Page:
Google Places Ranking Factors: New Category Changes
In January of this year I posted an article about Google Places ranking factors (now called Google+ local). We have had many emails and comments about it, particuarly about the updates to the categories you can select for your business.
Firstly, Google’s recent changes to the way the categories work should not surprise anyone, as Google does tend to make changes just when you start to get results in a particular area.
So what do the new changes to the Google Places/Google+ Local category sections mean to you and me?
Well there are pros and cons to the recent update and in my opinion more cons currently but we will see how these develop further.
The major changes is that you are no longer able to select your own custom categories.
This was a fantastic feature of how it used to work - you would just need to select one of Google’s pre-approved categories and you could type in your own for the 4 other category boxes, meaning you could drill down into what you offered as a business and make it bespoke to you.
Now, things are slightly more complicated with the new dashboard - basically Google has narrowed the scope of their Google+ local profile categories and only allow you select categories supplied by them. What this means is that unless you are a business whch easily fits in to these categories (e.g. a restaurant) you will not be able to use these to their full potential.
That is probably quite a big exaggeration, however if you have tried to find categories for your business before reading this you may well agree with me as Google has not catered for all types of industry, nor for the diverse range of businesses and the various expertise that exist in business today.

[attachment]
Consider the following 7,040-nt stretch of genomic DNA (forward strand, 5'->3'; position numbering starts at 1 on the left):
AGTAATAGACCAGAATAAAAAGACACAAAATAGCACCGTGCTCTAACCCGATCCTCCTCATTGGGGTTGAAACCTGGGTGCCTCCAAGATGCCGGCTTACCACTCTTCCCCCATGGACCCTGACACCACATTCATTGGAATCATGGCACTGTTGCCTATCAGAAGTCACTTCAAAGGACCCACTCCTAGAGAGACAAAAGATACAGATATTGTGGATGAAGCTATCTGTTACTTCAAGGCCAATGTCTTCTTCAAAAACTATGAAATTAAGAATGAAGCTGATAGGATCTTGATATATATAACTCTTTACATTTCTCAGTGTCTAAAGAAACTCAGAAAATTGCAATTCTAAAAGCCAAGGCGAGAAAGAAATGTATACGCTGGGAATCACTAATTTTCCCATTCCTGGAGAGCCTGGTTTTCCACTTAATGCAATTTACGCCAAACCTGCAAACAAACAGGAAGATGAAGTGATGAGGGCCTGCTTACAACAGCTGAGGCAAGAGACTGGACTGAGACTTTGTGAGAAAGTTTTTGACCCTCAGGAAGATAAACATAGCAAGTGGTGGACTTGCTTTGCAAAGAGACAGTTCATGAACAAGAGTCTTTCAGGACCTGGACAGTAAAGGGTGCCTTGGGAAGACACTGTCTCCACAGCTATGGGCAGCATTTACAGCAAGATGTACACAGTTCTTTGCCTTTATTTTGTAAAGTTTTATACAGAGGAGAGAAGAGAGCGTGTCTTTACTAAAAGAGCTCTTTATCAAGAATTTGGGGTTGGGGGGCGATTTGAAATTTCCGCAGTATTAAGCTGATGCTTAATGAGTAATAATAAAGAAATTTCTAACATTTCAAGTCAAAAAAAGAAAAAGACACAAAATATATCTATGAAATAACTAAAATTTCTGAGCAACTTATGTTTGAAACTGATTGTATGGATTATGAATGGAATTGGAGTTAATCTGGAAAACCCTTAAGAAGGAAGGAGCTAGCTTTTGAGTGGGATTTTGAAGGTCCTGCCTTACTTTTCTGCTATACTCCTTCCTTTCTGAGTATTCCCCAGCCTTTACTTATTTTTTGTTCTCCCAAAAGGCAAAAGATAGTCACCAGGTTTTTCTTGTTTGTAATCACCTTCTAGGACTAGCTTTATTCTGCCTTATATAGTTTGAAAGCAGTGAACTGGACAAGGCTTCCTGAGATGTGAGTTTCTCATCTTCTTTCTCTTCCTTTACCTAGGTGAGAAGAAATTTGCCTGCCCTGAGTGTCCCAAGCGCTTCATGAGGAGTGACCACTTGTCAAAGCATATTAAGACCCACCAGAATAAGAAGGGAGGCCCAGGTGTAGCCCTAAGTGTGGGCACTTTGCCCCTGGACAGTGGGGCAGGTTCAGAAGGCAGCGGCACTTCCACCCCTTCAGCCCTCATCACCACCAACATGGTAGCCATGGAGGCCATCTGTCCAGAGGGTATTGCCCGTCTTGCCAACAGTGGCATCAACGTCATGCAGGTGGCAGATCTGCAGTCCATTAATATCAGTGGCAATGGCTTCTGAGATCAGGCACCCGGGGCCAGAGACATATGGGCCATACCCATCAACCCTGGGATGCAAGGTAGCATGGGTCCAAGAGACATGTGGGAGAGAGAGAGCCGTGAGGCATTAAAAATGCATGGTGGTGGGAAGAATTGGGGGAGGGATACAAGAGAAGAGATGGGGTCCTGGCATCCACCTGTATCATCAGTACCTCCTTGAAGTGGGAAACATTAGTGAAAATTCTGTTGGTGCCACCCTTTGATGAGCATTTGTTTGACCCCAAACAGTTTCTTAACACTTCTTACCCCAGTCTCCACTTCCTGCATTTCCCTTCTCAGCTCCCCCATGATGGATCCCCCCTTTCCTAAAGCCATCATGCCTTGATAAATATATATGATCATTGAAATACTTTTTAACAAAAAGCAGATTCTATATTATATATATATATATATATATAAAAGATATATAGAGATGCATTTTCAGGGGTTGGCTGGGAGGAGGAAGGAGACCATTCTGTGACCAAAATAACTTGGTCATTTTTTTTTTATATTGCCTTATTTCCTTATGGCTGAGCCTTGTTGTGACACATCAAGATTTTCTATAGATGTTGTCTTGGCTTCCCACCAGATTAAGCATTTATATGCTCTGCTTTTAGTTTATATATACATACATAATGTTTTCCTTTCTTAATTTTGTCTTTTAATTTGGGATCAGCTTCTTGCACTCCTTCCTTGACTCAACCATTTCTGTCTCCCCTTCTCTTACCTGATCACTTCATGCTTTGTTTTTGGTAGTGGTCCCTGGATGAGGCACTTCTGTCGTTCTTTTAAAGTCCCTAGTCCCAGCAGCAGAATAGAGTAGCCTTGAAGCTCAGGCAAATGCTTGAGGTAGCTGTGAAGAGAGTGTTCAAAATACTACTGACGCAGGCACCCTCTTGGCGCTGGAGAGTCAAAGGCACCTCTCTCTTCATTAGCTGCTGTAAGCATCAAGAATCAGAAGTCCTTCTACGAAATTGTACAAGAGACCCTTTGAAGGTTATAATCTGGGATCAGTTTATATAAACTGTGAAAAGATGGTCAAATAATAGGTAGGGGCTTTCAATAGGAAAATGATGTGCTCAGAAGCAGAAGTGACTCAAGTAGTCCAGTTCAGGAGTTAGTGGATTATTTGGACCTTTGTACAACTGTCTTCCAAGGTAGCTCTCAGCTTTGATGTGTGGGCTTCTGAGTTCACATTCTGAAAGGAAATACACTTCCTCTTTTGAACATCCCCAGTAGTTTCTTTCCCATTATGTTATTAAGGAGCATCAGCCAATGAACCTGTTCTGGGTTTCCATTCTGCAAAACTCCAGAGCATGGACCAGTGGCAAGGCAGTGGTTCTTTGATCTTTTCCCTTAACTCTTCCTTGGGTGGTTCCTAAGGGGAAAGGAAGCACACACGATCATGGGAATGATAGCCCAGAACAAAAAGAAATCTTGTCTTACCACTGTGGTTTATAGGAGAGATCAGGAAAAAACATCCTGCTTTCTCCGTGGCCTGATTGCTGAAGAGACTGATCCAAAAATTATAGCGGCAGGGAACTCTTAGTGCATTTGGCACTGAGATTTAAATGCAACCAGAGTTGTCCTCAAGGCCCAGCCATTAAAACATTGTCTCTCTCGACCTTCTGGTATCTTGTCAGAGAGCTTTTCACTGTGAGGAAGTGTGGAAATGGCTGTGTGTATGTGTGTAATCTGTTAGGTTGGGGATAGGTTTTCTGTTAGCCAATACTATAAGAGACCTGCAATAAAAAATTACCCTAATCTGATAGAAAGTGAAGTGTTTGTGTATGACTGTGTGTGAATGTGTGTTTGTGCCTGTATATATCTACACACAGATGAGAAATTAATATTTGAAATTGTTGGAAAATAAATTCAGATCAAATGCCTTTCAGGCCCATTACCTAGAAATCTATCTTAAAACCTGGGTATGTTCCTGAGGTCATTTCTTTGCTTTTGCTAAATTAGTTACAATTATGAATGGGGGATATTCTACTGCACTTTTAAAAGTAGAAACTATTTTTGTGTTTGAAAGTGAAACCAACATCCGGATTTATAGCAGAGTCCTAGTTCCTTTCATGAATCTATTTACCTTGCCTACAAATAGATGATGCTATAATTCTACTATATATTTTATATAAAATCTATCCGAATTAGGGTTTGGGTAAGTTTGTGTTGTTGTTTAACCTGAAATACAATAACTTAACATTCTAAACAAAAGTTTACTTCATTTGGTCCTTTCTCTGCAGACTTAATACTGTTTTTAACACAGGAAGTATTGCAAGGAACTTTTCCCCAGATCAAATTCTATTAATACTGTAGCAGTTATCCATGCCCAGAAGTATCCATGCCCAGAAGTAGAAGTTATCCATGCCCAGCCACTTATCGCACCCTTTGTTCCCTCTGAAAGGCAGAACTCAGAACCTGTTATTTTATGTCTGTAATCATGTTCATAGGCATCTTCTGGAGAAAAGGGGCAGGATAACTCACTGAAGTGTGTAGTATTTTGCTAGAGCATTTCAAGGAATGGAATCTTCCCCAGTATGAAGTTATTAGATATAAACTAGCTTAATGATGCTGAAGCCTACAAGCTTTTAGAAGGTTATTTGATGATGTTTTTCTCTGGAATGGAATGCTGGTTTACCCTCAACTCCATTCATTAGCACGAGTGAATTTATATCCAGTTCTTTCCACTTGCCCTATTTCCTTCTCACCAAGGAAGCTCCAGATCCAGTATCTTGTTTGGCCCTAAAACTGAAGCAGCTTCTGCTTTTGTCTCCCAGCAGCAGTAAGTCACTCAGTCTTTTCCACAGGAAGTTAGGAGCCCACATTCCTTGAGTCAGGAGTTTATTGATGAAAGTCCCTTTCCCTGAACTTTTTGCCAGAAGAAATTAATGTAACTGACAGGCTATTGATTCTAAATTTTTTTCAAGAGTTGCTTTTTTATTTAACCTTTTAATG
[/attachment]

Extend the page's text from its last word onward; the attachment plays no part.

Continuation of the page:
For example if you are an accident repair centre that specialises in commercial vehicles and motorhomes you could not add these to your categories as all Google would allow you to do is add the approved category which is Auto body shop removing the ability to add further categories such as accident repair centre, motorhome body repairs, etc. and therefore severely limits the ability to categorise your business appropriately. On occasion it may mean that the 9 other category boxes will not be used. This is the same for so many other businesses.
So what does this mean for the local business owner?
Well we should take it that any categories that fall outside of the Google approved genre will probably no longer form part of your ranking firepower and you are going to have to work harder now on achieving the results you are after, fortunately there are certain areas you can focus on to increase your results.
Do not be discouraged if you are concerned about a listing that already exists. This only applies to new accounts that are being set up; the existing Google Places listings will maintain their custom category changes.
Focusing on citations and reviews will strengthen your ranking positions. Getting reviews on your Google+ local profile should be a major area that a local business should be focusing on anyway, but now that Google has changed the way the categories work they need to take priority over any other area of concern and puts new emphasis on creating your own proactive review management plan.
How should you go about getting reviews? Well this will depend on what you offer as a business and may mean that you need to think outside the box as an email marketing campaign asking for reviews is not the best approach as a mass influx of reviews will look spammy. Perhaps if you provide a service you could get in touch with a customer the day after and ask for feedback; however you go about it remember not to rush it and look to increase your reviews slow and steady.
Article by Jarrad Mordue
photo credit: Kevin Micalizzi via photopin cc